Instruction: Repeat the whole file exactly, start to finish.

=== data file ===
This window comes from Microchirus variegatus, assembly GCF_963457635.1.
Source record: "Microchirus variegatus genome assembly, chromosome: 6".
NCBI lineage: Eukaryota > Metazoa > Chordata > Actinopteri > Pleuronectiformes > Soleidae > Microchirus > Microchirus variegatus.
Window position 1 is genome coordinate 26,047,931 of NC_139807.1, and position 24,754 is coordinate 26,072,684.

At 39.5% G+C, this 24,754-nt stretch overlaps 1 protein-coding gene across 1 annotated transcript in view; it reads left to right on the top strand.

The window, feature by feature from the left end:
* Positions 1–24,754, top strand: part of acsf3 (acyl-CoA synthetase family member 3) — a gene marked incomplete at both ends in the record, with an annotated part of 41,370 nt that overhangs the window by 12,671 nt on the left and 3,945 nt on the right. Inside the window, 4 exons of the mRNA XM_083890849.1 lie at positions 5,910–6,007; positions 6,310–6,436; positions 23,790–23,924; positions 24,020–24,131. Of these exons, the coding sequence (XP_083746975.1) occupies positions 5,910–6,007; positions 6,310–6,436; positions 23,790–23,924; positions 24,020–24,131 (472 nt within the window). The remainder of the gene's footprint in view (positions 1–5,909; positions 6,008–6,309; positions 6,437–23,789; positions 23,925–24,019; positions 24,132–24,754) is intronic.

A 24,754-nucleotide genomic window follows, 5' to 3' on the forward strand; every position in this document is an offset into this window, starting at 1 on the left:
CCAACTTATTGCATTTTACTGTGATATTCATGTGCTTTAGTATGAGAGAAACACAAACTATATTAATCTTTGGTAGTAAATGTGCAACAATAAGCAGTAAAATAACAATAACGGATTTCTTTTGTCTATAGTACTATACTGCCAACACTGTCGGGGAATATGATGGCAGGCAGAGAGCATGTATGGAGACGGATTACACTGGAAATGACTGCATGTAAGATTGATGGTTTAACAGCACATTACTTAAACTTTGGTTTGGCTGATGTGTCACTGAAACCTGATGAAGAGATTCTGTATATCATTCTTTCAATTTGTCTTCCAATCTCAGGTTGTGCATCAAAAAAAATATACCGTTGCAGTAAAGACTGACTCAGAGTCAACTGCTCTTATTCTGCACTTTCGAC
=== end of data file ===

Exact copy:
This window comes from Microchirus variegatus, assembly GCF_963457635.1.
Source record: "Microchirus variegatus genome assembly, chromosome: 6".
NCBI lineage: Eukaryota > Metazoa > Chordata > Actinopteri > Pleuronectiformes > Soleidae > Microchirus > Microchirus variegatus.
Window position 1 is genome coordinate 26,047,931 of NC_139807.1, and position 24,754 is coordinate 26,072,684.

At 39.5% G+C, this 24,754-nt stretch overlaps 1 protein-coding gene across 1 annotated transcript in view; it reads left to right on the top strand.

The window, feature by feature from the left end:
* Positions 1–24,754, top strand: part of acsf3 (acyl-CoA synthetase family member 3) — a gene marked incomplete at both ends in the record, with an annotated part of 41,370 nt that overhangs the window by 12,671 nt on the left and 3,945 nt on the right. Inside the window, 4 exons of the mRNA XM_083890849.1 lie at positions 5,910–6,007; positions 6,310–6,436; positions 23,790–23,924; positions 24,020–24,131. Of these exons, the coding sequence (XP_083746975.1) occupies positions 5,910–6,007; positions 6,310–6,436; positions 23,790–23,924; positions 24,020–24,131 (472 nt within the window). The remainder of the gene's footprint in view (positions 1–5,909; positions 6,008–6,309; positions 6,437–23,789; positions 23,925–24,019; positions 24,132–24,754) is intronic.

A 24,754-nucleotide genomic window follows, 5' to 3' on the forward strand; every position in this document is an offset into this window, starting at 1 on the left:
CCAACTTATTGCATTTTACTGTGATATTCATGTGCTTTAGTATGAGAGAAACACAAACTATATTAATCTTTGGTAGTAAATGTGCAACAATAAGCAGTAAAATAACAATAACGGATTTCTTTTGTCTATAGTACTATACTGCCAACACTGTCGGGGAATATGATGGCAGGCAGAGAGCATGTATGGAGACGGATTACACTGGAAATGACTGCATGTAAGATTGATGGTTTAACAGCACATTACTTAAACTTTGGTTTGGCTGATGTGTCACTGAAACCTGATGAAGAGATTCTGTATATCATTCTTTCAATTTGTCTTCCAATCTCAGGTTGTGCATCAAAAAAAATATACCGTTGCAGTAAAGACTGACTCAGAGTCAACTGCTCTTATTCTGCACTTTCGAC